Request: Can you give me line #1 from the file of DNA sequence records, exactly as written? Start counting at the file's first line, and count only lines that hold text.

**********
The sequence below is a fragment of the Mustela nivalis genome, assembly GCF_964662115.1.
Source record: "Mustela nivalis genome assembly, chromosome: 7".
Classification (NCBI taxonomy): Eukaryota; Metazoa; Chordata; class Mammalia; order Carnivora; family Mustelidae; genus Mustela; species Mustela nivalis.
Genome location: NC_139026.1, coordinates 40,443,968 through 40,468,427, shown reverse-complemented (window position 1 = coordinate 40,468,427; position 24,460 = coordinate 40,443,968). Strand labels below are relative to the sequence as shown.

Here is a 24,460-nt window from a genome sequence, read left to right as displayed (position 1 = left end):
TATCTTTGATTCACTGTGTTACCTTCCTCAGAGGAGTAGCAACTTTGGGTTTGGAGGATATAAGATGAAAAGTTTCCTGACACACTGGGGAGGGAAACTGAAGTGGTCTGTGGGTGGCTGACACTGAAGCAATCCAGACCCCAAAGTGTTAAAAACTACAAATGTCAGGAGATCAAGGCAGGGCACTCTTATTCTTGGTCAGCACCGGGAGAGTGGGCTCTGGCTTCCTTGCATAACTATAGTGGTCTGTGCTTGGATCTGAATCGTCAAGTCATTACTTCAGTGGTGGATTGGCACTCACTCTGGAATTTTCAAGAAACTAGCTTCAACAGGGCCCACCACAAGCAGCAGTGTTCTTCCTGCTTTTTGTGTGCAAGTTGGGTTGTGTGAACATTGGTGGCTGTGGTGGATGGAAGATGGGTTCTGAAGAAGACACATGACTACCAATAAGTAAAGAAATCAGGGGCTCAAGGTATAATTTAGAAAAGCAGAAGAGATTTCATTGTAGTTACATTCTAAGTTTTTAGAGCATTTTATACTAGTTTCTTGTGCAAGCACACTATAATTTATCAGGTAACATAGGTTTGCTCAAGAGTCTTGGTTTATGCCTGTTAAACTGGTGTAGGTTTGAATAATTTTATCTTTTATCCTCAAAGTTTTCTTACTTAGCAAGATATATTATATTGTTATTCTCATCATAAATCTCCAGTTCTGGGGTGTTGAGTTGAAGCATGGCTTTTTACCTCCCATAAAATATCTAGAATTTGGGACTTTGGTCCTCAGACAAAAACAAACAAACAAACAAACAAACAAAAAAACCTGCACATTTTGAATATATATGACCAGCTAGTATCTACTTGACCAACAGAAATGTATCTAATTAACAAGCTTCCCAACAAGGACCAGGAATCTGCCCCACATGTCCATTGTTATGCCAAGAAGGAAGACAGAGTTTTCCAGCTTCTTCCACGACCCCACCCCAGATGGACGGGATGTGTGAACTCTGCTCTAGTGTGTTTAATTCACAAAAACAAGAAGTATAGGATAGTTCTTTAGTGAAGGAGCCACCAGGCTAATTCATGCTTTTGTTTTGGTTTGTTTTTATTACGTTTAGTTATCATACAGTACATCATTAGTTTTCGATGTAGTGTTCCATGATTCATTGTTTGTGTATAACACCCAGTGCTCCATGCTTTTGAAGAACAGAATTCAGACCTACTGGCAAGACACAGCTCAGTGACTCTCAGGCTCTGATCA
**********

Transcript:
The sequence below is a fragment of the Mustela nivalis genome, assembly GCF_964662115.1.